Tuesday, July 08, 2014

#J10 Get ready for Thursday's Strike

The most important national strike since November 2011 is now less than two days away – and we need it to be an active strike, in which the maximum number of members do more than simply stay away from work (although that is – of course – vital!)

The UNISON website gives you five easy ways to get involved in supporting the action - and as this is a twenty-first century strike there’s loads to do on social media – including “ready made tweets” and details of how to make something called a “loom band”.

The most important tweets on 10 July will be the dawn chorus which many of us will be awake for as we prepare to picket workplaces. Waves of job losses and redundancies in local government since our last national strike action have taken out some of our experienced pickets and activists and – whilst we will welcome recently retired members supporting our picket lines as early as they can (hint, hint – you know who you are...) – we need to encourage and support first time pickets and first time picket organisers.

Following the morning shift of picket lines there will be events up and down the country to focus attention on our strike action – for those in central and inner London we will assemble from 11.30am outside BBC Broadcasting House Portland Place London W1A 1AA, marching off at noon to arrive in Trafalgar Square for a rally at 1pm.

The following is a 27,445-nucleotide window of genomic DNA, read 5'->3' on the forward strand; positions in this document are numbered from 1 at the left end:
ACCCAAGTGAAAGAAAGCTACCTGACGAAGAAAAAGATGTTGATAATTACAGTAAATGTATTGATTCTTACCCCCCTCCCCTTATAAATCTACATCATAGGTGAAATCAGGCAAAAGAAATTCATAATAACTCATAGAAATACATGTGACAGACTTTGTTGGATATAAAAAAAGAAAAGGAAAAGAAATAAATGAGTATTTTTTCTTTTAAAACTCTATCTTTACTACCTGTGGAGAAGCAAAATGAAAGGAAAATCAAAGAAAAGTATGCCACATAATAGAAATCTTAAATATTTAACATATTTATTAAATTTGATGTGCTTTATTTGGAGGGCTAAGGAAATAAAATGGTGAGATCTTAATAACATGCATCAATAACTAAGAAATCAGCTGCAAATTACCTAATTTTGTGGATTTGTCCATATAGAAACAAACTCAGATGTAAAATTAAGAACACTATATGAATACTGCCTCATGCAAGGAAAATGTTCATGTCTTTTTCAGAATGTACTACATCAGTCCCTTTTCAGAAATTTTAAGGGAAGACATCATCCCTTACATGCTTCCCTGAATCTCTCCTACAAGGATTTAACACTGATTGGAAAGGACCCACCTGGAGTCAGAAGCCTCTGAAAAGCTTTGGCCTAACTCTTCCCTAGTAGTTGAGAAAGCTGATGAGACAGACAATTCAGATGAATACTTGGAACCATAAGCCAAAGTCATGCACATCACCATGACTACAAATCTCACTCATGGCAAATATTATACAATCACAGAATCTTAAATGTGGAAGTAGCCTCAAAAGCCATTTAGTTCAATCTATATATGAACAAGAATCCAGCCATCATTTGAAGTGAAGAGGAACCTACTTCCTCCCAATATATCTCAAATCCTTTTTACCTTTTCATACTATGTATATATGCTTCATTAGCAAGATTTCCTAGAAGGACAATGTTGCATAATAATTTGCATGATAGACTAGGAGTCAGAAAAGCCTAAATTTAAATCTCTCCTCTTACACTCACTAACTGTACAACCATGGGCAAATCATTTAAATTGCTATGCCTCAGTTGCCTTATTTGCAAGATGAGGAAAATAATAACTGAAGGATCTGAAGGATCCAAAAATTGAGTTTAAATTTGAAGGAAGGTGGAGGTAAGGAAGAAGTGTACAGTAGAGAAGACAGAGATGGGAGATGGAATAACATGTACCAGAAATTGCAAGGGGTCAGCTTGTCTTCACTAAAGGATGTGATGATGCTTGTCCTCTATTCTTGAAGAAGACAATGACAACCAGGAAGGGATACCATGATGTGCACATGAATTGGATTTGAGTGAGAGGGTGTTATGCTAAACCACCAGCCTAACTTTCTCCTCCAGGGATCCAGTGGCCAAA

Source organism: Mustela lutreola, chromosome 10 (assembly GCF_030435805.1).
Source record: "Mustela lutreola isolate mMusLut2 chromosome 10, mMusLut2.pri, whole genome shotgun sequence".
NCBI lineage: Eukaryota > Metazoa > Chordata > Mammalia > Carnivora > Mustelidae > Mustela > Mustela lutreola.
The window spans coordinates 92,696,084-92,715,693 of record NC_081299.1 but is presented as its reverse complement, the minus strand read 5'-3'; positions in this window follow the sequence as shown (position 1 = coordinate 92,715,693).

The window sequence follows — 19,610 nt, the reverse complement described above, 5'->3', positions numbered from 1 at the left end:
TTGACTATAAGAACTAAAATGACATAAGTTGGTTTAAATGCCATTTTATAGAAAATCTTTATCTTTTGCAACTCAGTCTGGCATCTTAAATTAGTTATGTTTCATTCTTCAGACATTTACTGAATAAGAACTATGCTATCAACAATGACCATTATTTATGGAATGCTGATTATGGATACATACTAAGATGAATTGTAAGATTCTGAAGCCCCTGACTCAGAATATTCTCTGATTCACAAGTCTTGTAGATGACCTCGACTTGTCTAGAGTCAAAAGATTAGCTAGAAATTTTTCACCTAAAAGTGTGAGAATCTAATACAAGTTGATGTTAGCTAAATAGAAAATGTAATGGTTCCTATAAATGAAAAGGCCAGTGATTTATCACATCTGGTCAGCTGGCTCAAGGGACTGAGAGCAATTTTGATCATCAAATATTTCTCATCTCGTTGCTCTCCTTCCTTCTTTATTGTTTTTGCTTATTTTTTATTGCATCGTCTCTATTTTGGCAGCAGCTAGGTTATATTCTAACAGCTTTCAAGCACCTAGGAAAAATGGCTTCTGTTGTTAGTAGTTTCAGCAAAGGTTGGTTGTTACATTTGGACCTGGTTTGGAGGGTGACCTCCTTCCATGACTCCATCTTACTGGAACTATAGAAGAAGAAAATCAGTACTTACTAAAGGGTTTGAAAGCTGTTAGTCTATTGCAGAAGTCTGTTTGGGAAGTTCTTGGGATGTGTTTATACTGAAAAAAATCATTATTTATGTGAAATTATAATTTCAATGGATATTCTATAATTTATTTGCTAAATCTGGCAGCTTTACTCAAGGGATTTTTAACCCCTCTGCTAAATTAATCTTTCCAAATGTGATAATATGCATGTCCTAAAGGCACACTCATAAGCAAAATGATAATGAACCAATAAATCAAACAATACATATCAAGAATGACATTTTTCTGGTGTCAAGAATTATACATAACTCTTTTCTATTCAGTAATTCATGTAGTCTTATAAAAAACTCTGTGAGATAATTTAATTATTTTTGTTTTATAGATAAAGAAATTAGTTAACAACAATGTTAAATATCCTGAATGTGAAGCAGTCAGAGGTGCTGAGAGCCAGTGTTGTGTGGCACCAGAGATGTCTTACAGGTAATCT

In the event of further action (which will be essential if we are to secure the decent pay rise our members deserve) UNISON’s London Region needs to be a little more assertive about the timing of the central London event which it is the duty of the union in the capital city to arrange when we are involved in national action. A later start would enable branches further out in the city to participate without lifting picket lines too early.

We have no option but to withdraw our labour – and we need to picket to ensure that the impact of our action on services is maximised. However, our industrial action is part of a political fight over the future direction of our country and its economy, and it is the political impact of our action which we most need to maximise. Thursday is an opportunity for Labour politicians to show that they are on our side – as are some a long way from the left of the Party.

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